Charles Darwin believed that humans evolved in Africa, because that’s where our closest ape relatives the chimpanzees and gorillas live. And during the twentieth century he was vindicated through a combination of fossil and genetic discoveries.
While our place in the tree of life is now well established - chimpanzees being our closest relatives - the beginning of the human line millions of years ago continues to be shrouded in mystery.
The point of focus here is on two main questions. Precisely when did the human branch begin? And how would we recognise the earliest members of our kind from fossil bones? These two questions are clearly interdependent and surprisingly difficult to answer.
The problem for us is that many of the features that distinguish living humans from chimpanzees today either don’t fossilise, or evolved way too recently to help with sorting out the early fossils. There are a few important exceptions though: our two-footed locomotion (“bipedalism”) accompanied by upright posture, and a range of peculiarities of the teeth like a small canine, fewer numbers of roots in our premolars and very thick molar enamel.
But even these features aren’t always as straight forward as we’d like to think. As we shall see.
Can DNA helps us out here? Sadly not. Geneticists can’t agree on when the split occurred, with estimates ranging from 4 million to 12 million years ago. This leads many of us fossil boffins to conclude that genetic clocks simply aren’t up to the task.
Debate today about the separation of humans and chimpanzees focuses on the period 5 million to 7 million years ago. This is because there are a number of fossils from this time in East and Central Africa that may fit the bill as being the earliest members of our evolutionary group.
Three species have been hotly debated since they were first discovered, beginning in the 1990s: Ardipithecus kadabba unearthed in Ethiopia, Orrorin tugenensis found in Kenya and Sahelanthropus tchadensis from Chad.
These species are especially compelling candidates because there’s a large number of bony features demonstrating bipedalism and various human-like dental traits. The cranium of Sahelanthropus even resembles members of genus Homo in several respects, which is a real surprise.
Then there are two fragments of bone from Kenya known about since the 1960s and 1980s which are at least 5 million years old. The jaws from Lothagam and Tabarin show similarities (especially in their teeth) to later members of the human line, but are too poorly known to provide anything firmer.
So Africa seems to be settled as the place where we first evolved right? Wrong! New research out this week in the journal PLoS One suddenly throws a spanner in the works about where we split from the apes.
A team led by Jochen Fuss of the Senckenberg Centre for Human Evolution and Palaeoenvironment claims to have found evidence that a roughly 7 million year old ape named Graecopithecus might actually be the oldest member of the human branch found so far.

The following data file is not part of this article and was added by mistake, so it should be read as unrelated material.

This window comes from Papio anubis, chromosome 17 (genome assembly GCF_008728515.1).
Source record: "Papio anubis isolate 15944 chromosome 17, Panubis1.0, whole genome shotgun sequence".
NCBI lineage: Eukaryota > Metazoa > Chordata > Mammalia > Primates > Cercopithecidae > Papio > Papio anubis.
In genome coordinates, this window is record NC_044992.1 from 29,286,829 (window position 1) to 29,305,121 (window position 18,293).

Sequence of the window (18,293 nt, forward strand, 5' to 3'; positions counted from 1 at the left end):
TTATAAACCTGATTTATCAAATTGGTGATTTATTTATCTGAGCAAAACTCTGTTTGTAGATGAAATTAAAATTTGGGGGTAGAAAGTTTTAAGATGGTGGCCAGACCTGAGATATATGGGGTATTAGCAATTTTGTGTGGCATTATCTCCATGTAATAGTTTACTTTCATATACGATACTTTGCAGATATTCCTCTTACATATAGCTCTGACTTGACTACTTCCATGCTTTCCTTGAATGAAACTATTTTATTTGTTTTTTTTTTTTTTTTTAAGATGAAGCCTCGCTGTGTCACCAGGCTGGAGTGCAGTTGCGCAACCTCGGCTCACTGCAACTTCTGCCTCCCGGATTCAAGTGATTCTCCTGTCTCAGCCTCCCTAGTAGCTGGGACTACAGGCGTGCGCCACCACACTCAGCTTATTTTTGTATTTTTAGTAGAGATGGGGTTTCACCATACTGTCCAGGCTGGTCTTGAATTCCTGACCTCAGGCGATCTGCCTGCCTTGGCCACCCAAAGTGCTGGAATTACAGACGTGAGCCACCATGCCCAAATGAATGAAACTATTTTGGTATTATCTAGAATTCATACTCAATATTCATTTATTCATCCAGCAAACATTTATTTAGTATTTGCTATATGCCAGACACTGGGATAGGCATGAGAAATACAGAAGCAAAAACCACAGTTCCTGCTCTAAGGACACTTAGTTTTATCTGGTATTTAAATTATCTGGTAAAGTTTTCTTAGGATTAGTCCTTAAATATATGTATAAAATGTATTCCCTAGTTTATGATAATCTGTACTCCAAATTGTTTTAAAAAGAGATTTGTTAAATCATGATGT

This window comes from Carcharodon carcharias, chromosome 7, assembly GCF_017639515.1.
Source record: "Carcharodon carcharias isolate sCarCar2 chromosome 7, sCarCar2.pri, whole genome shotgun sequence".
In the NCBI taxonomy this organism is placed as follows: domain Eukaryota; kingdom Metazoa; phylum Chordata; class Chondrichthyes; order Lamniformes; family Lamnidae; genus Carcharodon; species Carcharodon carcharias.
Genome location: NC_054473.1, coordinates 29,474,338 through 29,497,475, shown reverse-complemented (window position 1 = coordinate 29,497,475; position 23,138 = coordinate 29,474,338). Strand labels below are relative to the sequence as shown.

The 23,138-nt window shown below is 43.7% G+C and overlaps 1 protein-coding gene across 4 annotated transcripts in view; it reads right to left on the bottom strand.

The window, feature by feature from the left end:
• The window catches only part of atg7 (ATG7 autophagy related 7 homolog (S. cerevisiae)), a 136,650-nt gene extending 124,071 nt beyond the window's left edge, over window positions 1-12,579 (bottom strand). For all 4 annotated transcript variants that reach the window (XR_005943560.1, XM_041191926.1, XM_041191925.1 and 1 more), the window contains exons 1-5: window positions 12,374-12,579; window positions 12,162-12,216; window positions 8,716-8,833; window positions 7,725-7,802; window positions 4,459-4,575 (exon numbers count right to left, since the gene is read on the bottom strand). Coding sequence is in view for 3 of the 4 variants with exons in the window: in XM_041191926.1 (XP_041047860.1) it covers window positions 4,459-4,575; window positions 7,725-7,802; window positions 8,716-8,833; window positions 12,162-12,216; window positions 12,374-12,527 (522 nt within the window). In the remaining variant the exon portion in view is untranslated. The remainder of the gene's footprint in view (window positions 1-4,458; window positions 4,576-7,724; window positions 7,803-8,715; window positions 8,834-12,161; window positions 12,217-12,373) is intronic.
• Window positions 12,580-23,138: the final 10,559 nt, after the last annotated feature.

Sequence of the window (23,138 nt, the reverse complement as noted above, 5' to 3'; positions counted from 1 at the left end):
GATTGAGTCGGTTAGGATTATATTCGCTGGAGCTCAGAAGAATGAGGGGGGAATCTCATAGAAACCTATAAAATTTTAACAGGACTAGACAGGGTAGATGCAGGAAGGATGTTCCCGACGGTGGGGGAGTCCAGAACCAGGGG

But here’s the catch: it’s from Europe not Africa! Well, Greece to be precise.
Some anthropologists will be throwing their hands in the air proclaiming “not again!” And their minds will be turning to the ferocious debates we once had over similar claims made about two other fossil apes: Ramapithecus and Oreopithecus.
Ramapithecus from northern India has become rather infamous in the annals of palaeoanthropology as the ape once thought to be human, and that pushed our origins back to 14 million years ago.
I won’t go into too many details here - you can read about it for yourself - but it was through a combination of the genetic clock (ironically) and new fossil discoveries that its claimed human status was blown out of the water after two decades of vociferous debate. It turns out to have been a kind of orangutan.
Then there’s Oreopithecus from Italy, also dated around 7 million years old, which is oddly human-like. In common with early African fossils and living humans, it shares features we would normally associate with bipedalism. Yet the remainder of its skeleton shows clearly that Oreopithecus is not very human-like, and is unlikely to be related to us at all.
The similarity of Oreopithecus to humans is a great example of parallel evolution, a common enough phenomenon that distorts the true evolutionary signal.
All of this points to why the new claims about Graecopithecus need to be treated with a good deal of caution. First, there is only a single jaw and one isolated tooth to go on. Second, its human status is being judged from only a single feature, the configuration of the premolar tooth roots.
I’m open to the idea that early humans lived beyond Africa, but Graecopithecus falls well short of proving it. Ramapithecus and Oreopithecus should surely have taught us a thing or two about the dangers of exuberant enthusiasm?
Authors: Darren Curnoe, Associate Professor, University of New South Wales Sydney, and Chief Investigator, ARC Centre of Excellence for Australian Biodiversity and Heritage, UNSW